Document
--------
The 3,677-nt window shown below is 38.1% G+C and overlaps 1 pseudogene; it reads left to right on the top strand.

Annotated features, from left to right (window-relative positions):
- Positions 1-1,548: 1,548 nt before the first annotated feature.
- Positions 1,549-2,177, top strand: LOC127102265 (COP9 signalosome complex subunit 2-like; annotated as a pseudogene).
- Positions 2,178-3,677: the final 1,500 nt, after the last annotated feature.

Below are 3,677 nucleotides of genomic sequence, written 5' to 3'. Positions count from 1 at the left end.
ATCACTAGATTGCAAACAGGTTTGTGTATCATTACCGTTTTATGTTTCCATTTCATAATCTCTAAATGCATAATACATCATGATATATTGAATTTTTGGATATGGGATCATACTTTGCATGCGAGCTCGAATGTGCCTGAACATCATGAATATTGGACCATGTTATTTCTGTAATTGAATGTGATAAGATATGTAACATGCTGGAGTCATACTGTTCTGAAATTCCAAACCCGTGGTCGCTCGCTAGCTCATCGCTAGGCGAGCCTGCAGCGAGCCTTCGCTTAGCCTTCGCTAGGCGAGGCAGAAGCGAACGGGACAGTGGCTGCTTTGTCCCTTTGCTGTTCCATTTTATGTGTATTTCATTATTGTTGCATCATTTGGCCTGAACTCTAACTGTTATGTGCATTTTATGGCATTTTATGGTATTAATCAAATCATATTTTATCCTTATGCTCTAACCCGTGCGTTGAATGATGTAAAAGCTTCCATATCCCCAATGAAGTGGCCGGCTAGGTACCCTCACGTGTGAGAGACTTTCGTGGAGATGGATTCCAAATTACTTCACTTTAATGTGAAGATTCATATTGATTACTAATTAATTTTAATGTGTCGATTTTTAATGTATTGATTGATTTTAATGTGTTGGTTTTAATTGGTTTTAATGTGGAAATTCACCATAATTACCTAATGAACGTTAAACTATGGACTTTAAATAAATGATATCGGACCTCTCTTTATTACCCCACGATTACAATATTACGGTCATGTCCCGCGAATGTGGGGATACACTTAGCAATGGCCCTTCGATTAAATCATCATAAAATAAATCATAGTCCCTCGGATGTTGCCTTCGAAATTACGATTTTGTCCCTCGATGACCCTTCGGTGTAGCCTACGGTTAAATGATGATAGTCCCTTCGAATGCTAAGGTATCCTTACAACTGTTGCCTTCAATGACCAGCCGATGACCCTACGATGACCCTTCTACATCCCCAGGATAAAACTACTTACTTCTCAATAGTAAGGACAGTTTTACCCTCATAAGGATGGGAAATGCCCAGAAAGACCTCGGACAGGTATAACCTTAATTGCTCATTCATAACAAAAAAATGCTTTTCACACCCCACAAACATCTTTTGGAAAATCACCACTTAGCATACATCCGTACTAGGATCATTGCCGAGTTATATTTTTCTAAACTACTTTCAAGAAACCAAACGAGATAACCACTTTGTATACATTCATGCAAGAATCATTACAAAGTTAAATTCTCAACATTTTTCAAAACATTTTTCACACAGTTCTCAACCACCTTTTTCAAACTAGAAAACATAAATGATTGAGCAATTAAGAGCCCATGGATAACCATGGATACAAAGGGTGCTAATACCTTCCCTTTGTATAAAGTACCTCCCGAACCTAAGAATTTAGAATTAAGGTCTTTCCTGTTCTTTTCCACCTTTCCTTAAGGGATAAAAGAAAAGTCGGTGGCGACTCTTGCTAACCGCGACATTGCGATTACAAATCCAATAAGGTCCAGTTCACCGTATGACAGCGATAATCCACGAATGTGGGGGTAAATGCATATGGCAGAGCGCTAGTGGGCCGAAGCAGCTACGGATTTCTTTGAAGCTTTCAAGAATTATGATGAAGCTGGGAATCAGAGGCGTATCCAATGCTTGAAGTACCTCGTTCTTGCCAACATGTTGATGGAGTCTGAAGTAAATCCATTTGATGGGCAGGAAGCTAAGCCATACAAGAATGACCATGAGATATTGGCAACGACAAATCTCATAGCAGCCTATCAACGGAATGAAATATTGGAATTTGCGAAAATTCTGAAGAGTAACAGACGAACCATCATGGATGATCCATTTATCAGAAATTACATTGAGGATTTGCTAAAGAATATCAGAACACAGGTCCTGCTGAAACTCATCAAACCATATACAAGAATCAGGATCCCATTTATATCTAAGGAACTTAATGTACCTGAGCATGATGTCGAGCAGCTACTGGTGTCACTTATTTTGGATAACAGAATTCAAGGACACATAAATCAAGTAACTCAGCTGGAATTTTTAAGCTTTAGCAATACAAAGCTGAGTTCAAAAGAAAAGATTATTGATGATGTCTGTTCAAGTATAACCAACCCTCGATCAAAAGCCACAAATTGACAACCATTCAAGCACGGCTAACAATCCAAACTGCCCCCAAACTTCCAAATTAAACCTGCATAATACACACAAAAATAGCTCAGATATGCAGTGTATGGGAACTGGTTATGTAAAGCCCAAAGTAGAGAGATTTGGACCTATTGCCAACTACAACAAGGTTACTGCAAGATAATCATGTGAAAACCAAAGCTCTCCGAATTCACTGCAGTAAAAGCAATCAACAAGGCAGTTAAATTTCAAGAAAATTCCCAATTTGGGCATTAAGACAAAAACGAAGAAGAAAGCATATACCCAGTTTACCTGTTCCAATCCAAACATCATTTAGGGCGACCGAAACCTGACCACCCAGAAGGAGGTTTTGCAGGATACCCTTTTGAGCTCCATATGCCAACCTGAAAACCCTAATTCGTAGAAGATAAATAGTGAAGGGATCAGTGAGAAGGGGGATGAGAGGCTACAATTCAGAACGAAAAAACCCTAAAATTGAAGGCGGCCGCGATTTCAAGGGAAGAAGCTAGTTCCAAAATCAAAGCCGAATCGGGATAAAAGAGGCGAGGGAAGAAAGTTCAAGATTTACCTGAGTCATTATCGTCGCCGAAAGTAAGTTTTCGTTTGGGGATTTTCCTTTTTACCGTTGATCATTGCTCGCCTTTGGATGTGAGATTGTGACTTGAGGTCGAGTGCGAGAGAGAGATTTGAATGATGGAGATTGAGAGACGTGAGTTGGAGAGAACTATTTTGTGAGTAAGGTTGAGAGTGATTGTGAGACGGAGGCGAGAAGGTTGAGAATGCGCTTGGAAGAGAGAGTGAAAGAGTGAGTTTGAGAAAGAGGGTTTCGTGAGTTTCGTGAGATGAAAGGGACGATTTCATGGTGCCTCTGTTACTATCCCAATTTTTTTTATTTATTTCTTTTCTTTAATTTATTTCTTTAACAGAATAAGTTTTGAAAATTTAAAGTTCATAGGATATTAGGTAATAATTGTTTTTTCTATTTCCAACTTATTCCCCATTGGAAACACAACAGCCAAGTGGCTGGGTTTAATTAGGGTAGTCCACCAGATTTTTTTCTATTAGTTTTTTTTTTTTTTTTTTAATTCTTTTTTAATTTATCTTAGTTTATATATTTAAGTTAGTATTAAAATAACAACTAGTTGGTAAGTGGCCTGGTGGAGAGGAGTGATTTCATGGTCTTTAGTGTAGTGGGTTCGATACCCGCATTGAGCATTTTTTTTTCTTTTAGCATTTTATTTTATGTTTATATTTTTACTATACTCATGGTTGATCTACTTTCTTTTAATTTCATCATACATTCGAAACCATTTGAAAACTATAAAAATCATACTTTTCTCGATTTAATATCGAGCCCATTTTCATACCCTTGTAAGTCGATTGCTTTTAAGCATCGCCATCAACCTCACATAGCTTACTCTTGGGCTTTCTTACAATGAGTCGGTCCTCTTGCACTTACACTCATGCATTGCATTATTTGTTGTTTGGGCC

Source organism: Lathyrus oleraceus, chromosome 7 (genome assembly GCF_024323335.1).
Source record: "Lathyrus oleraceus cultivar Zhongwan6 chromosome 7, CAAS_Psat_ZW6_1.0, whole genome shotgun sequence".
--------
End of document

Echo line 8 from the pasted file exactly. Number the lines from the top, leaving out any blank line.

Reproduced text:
Source organism: Lathyrus oleraceus, chromosome 7 (genome assembly GCF_024323335.1).